The number of people living with diabetes is staggering. According to the Centers for Diseases Control and Prevention, “34.2 million people, or 10.5% of the U.S. population, have diabetes. An estimated 26.8 million people – or 10.2% of the population – had diagnosed diabetes. Approximately 7.3 million people have diabetes but have not yet been diagnosed.” Eat This, Not That! Health talked to experts who explained what diabetes is, what causes it and how to help prevent it. Read on—and to ensure your health and the health of others, don’t miss these Sure Signs You’ve Already Had COVID.
Dr. Ani Rostomyan, a Doctor of Pharmacy , Holistic Pharmacist and Functional Medicine Practitioner who specializes in Pharmacogenomics and Nutrigenomic says, “Type 2 diabetes is a chronic disease which has multifactorial pathogenesis, which means many factors are involved in disease formation, the root cause of type 2 diabetes is only partially understood even in current day’s medicine. It is a heterogeneous disease and both genetic and environmental components are involved. The combination of these factors, such as obesity, genetics, some ethnicities, certain unhealthy lifestyles, affect insulin release and responsiveness, causing type 2 diabetes. Type 2 diabetes is accompanied with hyperglycemia (high blood sugar), insulin resistance, and impaired insulin secretion, and it is clear that Western lifestyle and diets attribute greatly to vastly growing numbers in the United States as well. Diabetes is getting younger, affecting more and more teens and young adults as well, which again correlates that lifestyle has a tremendous impact on management and prevention of it.”
Dr. Pri Hennis, M.D. Family Physician and Functional Nutrition Coach explains, “Type 2 diabetes is a progressive disease caused by a dysregulation of cell response to insulin. Insulin is endogenous to our body and is created in the pancreas. Insulin helps break down the sugar we eat into energy. In type 2 diabetes cells in the body do not respond normally to insulin over time. This causes a rise in blood sugar in the body leading to blockages of small and large blood vessels and nerves. Although type 2 develops typically as an adult, the rise in obesity in America is causing a rise of type 2 diabetes in the young adults, teens and even children. When getting a new diagnosis of diabetes to prediabetes it is important to start some type of lifestyle change in addition to medications if your doctor suggests. Why, you ask? Diabetes is a progressive disease, and the symptoms and damage of the high blood sugars go on much before the actual diagnosis. For most people, without any other risk factors, it can take 10 years to go from normal blood sugars to prediabetes and then to full blown diabetes. So, what can you do to prevent this? Talk to your doctor about your labs checking for diabetes at least annually, if not sooner. If the numbers are not abnormal yet, put in the work with lifestyle changes, ask for support from your doctor sooner than later. Everyone’s journey before and after getting the diagnosis of diabetes or prediabetes is different, so it’s important to ask for help if you are not seeing results in three months.”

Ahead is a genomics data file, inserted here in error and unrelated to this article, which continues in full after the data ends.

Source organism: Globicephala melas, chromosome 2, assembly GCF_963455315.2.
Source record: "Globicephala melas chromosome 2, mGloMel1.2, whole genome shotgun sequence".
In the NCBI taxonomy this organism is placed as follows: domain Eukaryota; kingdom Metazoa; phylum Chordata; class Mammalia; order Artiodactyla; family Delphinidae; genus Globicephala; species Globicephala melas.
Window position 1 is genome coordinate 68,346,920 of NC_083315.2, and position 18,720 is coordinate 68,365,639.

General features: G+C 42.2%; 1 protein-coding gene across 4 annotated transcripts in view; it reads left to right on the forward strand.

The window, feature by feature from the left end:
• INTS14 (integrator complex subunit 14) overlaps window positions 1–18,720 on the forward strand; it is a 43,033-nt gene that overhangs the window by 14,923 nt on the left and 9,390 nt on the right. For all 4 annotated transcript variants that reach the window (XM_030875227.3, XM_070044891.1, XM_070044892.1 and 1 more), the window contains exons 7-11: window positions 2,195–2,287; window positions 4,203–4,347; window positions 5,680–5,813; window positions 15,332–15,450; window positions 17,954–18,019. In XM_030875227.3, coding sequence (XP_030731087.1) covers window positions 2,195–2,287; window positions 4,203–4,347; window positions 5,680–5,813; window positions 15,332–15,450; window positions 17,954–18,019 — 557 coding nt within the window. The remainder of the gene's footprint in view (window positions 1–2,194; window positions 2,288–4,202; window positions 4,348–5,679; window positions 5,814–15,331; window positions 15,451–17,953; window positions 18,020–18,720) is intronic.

“It comes naturally to blame someone or something when it comes to a new diagnosis,” Dr. Hennis says. “But remember our current state is the result of our past actions whether self-inflicted, environmental, or genetic. The effects of some of these factors are not always reversible, but if you don’t change your habits today you create more problems. Medications help some but cannot stop you from having the highs and lows of blood sugar if you continue to eat high glycemic index foods. Exercise helps the cells of your body become more efficient with managing insulin. So, walk past the donut in the lunchroom; opt to go for a walk instead. Sugar is addictive and requires a lot of support, so get the help you need from your doctor.”
Dr. Hennis states, “It is important to incorporate a healthy lifestyle with both the right foods and right activity to help you. You might have heard your doctor say, “eat better, move more.” But how do you do this, each new habit feels like it needs some drastic changes in your lifestyle. You make a goal and stop after a week because it becomes unsustainable. I can start by sharing some important tips to get you started. Let’s talk about specifics: